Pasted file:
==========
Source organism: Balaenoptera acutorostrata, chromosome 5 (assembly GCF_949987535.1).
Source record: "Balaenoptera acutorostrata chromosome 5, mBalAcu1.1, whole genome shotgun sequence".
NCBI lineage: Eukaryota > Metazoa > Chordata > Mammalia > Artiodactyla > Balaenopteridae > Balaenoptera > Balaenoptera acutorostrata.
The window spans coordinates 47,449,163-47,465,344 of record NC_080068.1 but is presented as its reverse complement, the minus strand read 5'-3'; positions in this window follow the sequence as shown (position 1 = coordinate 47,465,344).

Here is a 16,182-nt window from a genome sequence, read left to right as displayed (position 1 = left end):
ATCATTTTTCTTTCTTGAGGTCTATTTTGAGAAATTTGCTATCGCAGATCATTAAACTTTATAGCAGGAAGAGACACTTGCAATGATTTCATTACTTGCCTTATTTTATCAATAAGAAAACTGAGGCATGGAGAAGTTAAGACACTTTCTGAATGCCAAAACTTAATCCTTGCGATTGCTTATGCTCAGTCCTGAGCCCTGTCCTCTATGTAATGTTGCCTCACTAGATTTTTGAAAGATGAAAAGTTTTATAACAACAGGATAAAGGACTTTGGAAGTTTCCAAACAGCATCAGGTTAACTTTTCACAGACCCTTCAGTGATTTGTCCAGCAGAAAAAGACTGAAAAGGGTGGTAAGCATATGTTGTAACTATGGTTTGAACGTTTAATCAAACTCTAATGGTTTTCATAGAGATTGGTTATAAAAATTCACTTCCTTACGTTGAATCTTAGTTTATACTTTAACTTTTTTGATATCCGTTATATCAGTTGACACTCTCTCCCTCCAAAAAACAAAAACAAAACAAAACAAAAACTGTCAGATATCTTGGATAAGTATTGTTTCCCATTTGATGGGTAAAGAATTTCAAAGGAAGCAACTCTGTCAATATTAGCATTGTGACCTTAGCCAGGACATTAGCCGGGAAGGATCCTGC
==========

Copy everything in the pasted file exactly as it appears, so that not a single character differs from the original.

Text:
Source organism: Balaenoptera acutorostrata, chromosome 5 (assembly GCF_949987535.1).
Source record: "Balaenoptera acutorostrata chromosome 5, mBalAcu1.1, whole genome shotgun sequence".
NCBI lineage: Eukaryota > Metazoa > Chordata > Mammalia > Artiodactyla > Balaenopteridae > Balaenoptera > Balaenoptera acutorostrata.
The window spans coordinates 47,449,163-47,465,344 of record NC_080068.1 but is presented as its reverse complement, the minus strand read 5'-3'; positions in this window follow the sequence as shown (position 1 = coordinate 47,465,344).

Here is a 16,182-nt window from a genome sequence, read left to right as displayed (position 1 = left end):
ATCATTTTTCTTTCTTGAGGTCTATTTTGAGAAATTTGCTATCGCAGATCATTAAACTTTATAGCAGGAAGAGACACTTGCAATGATTTCATTACTTGCCTTATTTTATCAATAAGAAAACTGAGGCATGGAGAAGTTAAGACACTTTCTGAATGCCAAAACTTAATCCTTGCGATTGCTTATGCTCAGTCCTGAGCCCTGTCCTCTATGTAATGTTGCCTCACTAGATTTTTGAAAGATGAAAAGTTTTATAACAACAGGATAAAGGACTTTGGAAGTTTCCAAACAGCATCAGGTTAACTTTTCACAGACCCTTCAGTGATTTGTCCAGCAGAAAAAGACTGAAAAGGGTGGTAAGCATATGTTGTAACTATGGTTTGAACGTTTAATCAAACTCTAATGGTTTTCATAGAGATTGGTTATAAAAATTCACTTCCTTACGTTGAATCTTAGTTTATACTTTAACTTTTTTGATATCCGTTATATCAGTTGACACTCTCTCCCTCCAAAAAACAAAAACAAAACAAAACAAAAACTGTCAGATATCTTGGATAAGTATTGTTTCCCATTTGATGGGTAAAGAATTTCAAAGGAAGCAACTCTGTCAATATTAGCATTGTGACCTTAGCCAGGACATTAGCCGGGAAGGATCCTGC